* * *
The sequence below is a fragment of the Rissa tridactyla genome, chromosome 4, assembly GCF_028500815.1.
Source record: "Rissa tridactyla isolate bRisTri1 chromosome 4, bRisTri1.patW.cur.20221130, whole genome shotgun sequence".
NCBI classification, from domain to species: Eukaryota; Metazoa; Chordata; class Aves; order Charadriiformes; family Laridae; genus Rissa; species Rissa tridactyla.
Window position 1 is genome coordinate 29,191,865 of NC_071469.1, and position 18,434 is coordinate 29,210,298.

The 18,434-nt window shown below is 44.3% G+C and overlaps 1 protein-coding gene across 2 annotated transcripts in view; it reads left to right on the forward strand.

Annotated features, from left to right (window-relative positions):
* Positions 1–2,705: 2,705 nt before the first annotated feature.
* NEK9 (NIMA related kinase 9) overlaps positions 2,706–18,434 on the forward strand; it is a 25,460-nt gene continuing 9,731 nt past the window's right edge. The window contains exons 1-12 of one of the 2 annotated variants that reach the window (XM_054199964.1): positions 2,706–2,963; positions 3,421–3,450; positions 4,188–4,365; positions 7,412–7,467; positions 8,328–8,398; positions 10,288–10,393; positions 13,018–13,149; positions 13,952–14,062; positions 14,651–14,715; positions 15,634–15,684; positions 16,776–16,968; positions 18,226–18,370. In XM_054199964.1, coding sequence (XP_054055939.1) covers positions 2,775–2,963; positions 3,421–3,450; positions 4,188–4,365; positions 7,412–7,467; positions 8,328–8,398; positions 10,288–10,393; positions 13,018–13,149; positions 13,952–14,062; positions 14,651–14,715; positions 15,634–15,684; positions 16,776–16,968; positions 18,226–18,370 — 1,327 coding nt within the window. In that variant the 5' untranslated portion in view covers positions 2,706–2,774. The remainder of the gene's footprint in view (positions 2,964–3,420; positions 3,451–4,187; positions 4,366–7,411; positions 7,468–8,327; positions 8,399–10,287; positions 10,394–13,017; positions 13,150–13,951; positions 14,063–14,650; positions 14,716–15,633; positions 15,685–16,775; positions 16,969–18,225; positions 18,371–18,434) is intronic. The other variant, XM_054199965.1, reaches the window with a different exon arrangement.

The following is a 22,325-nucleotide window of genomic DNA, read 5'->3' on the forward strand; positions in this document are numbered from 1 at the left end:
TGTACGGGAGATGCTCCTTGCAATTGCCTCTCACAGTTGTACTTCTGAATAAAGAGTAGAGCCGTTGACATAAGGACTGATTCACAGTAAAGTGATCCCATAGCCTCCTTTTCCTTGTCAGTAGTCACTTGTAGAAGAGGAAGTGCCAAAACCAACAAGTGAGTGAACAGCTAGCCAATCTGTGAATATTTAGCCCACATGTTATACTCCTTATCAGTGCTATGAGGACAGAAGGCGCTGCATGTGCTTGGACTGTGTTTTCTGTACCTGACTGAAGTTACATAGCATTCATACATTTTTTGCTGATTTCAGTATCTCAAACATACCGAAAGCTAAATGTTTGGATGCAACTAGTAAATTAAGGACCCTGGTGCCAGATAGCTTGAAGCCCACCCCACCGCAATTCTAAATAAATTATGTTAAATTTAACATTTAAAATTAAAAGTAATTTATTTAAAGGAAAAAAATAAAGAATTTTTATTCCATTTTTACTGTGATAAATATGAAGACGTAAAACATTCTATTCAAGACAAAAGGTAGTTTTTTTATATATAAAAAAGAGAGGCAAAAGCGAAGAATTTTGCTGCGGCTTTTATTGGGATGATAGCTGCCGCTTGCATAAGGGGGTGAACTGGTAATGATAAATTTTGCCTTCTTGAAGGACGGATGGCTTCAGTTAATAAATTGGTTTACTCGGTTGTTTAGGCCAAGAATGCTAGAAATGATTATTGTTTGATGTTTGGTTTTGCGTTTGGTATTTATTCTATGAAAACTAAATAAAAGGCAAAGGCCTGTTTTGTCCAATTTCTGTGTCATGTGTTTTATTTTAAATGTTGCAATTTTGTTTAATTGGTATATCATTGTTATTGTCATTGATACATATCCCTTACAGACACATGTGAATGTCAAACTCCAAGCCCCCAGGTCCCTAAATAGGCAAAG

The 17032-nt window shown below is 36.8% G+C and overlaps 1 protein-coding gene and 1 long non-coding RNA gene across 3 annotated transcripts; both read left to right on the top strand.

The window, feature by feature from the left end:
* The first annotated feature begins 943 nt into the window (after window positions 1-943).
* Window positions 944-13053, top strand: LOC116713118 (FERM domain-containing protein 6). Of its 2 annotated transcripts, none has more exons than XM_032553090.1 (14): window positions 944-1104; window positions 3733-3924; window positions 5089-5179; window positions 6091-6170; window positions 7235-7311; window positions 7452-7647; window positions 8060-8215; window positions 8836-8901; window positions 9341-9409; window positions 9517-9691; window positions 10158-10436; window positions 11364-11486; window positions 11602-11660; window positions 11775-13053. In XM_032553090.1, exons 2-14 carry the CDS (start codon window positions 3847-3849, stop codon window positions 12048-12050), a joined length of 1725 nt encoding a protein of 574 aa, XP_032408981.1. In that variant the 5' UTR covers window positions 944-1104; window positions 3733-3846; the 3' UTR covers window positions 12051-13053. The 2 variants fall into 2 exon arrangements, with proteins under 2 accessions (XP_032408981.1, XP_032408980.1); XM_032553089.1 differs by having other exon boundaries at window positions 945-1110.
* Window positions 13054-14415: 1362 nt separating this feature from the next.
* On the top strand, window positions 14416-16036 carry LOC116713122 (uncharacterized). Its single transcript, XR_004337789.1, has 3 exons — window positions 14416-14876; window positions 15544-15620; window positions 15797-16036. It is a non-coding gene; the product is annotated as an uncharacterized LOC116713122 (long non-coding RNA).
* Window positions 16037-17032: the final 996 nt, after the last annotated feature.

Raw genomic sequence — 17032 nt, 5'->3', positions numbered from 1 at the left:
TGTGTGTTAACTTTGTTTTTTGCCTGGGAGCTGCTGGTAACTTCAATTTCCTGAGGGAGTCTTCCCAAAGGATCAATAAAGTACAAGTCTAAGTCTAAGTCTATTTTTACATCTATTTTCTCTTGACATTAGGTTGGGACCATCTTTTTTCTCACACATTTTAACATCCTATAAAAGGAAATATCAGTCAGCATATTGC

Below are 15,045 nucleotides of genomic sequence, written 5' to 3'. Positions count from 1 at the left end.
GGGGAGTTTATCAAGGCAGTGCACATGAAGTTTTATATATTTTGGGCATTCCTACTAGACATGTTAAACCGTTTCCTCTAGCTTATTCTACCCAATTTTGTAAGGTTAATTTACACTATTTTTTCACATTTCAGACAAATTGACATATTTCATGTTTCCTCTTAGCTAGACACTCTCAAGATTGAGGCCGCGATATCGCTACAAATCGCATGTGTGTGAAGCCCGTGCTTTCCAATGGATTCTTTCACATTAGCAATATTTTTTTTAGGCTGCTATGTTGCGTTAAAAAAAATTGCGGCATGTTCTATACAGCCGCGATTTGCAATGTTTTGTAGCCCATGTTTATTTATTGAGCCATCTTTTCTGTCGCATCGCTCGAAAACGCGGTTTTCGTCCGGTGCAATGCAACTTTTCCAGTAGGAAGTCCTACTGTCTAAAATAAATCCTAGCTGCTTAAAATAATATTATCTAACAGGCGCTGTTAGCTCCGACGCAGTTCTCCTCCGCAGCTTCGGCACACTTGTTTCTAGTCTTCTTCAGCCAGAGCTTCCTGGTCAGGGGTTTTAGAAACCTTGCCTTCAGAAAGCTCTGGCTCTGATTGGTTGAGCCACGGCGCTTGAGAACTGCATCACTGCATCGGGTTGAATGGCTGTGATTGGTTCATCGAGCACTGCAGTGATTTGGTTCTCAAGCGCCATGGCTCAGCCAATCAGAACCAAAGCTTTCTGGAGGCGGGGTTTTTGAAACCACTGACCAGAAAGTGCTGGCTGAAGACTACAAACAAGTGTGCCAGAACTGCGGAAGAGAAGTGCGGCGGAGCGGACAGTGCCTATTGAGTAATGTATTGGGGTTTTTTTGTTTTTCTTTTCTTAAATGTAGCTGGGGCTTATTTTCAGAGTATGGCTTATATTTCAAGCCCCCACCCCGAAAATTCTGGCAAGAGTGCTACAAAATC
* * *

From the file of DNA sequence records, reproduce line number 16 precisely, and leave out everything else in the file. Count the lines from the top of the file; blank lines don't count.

* On the top strand, window positions 14416-16036 carry LOC116713122 (uncharacterized). Its single transcript, XR_004337789.1, has 3 exons — window positions 14416-14876; window positions 15544-15620; window positions 15797-16036. It is a non-coding gene; the product is annotated as an uncharacterized LOC116713122 (long non-coding RNA).